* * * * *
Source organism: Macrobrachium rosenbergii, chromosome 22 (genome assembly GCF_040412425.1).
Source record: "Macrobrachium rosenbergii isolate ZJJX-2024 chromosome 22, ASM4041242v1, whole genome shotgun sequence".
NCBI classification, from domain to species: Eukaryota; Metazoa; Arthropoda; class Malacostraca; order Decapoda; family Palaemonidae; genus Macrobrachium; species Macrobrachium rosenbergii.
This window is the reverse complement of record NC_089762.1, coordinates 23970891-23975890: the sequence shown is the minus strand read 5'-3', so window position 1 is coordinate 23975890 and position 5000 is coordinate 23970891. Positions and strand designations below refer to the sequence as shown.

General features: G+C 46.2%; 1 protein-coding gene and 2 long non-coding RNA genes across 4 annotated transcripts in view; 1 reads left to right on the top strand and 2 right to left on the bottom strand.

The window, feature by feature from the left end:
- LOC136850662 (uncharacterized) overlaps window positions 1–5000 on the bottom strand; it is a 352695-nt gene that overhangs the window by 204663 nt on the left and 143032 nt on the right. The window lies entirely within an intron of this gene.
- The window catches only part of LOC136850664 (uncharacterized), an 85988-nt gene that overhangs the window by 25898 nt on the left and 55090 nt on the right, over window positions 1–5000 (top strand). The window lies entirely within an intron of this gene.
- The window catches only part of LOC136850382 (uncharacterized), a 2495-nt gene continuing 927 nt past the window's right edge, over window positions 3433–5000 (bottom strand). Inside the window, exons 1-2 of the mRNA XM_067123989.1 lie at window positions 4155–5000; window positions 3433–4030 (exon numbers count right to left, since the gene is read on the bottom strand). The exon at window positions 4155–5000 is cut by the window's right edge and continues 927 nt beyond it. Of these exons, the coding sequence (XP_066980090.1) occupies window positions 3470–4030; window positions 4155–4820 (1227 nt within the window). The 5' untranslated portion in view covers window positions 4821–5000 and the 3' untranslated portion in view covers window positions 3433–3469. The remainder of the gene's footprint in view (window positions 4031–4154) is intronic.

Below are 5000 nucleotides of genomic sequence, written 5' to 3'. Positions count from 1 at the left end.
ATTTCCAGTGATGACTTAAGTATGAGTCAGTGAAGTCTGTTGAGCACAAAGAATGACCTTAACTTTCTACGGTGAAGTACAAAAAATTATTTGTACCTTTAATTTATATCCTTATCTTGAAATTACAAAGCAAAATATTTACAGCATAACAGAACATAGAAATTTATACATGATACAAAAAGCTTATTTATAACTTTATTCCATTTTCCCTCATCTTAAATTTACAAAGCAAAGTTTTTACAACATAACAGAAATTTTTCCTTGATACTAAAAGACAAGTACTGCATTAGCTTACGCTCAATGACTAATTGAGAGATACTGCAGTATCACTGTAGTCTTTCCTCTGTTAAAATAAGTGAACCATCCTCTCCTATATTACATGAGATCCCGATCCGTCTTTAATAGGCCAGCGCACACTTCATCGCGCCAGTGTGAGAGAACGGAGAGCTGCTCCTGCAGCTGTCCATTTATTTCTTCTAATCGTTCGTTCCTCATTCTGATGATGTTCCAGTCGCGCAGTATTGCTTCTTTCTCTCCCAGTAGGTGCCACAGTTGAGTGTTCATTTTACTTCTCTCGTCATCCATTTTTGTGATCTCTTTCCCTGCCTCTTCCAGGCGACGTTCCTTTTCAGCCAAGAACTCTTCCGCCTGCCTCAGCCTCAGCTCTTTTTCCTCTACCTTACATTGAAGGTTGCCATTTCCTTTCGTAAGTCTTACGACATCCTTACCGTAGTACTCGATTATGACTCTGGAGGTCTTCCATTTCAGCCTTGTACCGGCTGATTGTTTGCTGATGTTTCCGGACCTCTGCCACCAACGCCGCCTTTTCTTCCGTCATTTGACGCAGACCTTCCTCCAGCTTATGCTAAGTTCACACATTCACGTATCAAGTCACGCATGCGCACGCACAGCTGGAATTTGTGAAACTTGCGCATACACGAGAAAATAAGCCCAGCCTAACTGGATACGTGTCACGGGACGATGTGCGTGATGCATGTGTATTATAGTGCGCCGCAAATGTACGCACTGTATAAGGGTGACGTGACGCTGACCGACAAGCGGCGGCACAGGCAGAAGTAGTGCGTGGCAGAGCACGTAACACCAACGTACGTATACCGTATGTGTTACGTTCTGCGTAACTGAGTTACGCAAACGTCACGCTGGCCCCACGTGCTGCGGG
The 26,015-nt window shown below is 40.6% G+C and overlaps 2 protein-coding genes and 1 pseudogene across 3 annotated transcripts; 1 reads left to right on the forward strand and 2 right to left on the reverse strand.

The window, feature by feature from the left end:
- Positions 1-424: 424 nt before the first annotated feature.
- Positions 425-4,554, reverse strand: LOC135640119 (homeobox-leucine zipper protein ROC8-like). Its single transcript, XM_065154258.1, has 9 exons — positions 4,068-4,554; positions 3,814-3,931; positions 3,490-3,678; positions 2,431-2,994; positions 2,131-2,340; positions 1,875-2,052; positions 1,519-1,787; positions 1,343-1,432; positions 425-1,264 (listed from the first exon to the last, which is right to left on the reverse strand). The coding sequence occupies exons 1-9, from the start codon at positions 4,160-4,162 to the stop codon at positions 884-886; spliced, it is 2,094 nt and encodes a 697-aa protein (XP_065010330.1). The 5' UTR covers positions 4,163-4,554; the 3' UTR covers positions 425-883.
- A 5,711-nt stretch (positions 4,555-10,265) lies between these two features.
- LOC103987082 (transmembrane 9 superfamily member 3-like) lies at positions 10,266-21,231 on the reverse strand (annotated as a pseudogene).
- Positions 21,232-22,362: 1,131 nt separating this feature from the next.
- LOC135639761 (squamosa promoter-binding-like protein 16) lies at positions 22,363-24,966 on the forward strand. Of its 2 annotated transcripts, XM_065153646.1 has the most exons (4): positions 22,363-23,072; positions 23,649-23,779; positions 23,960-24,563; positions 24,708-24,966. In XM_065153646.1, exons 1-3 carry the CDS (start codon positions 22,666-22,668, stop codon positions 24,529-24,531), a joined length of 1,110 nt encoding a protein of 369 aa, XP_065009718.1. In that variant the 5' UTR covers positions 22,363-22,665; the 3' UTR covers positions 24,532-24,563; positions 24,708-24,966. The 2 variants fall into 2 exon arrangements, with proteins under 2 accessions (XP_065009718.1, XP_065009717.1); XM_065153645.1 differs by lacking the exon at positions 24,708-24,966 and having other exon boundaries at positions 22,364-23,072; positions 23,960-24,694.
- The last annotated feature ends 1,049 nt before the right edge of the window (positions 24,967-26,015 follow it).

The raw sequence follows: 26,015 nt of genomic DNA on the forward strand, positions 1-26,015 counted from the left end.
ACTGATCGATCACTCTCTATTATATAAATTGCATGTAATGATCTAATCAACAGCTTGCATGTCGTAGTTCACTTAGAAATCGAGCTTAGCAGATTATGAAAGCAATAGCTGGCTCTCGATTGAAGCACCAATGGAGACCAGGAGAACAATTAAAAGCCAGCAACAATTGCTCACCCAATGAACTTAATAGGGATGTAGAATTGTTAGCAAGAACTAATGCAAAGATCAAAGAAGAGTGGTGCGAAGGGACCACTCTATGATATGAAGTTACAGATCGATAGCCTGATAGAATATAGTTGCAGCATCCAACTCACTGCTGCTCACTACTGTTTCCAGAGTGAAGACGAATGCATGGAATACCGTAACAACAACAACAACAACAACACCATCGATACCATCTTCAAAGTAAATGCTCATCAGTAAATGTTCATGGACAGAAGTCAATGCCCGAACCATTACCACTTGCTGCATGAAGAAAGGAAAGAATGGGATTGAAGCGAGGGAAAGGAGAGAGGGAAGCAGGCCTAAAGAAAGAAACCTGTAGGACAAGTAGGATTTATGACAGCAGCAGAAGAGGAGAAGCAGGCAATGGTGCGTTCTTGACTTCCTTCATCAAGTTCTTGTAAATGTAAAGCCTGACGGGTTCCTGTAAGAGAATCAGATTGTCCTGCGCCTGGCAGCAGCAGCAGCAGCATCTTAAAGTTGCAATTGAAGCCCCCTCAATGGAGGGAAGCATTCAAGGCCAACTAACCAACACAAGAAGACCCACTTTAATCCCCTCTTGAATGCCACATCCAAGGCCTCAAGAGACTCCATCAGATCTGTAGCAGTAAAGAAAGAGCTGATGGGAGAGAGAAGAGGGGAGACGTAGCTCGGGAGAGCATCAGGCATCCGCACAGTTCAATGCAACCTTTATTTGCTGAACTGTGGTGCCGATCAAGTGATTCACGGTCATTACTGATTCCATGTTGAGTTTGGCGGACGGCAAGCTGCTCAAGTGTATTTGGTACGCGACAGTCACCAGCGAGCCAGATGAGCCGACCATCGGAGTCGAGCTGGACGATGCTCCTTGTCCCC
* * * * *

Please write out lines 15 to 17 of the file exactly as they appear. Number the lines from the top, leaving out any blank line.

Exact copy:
- Positions 425-4,554, reverse strand: LOC135640119 (homeobox-leucine zipper protein ROC8-like). Its single transcript, XM_065154258.1, has 9 exons — positions 4,068-4,554; positions 3,814-3,931; positions 3,490-3,678; positions 2,431-2,994; positions 2,131-2,340; positions 1,875-2,052; positions 1,519-1,787; positions 1,343-1,432; positions 425-1,264 (listed from the first exon to the last, which is right to left on the reverse strand). The coding sequence occupies exons 1-9, from the start codon at positions 4,160-4,162 to the stop codon at positions 884-886; spliced, it is 2,094 nt and encodes a 697-aa protein (XP_065010330.1). The 5' UTR covers positions 4,163-4,554; the 3' UTR covers positions 425-883.
- A 5,711-nt stretch (positions 4,555-10,265) lies between these two features.
- LOC103987082 (transmembrane 9 superfamily member 3-like) lies at positions 10,266-21,231 on the reverse strand (annotated as a pseudogene).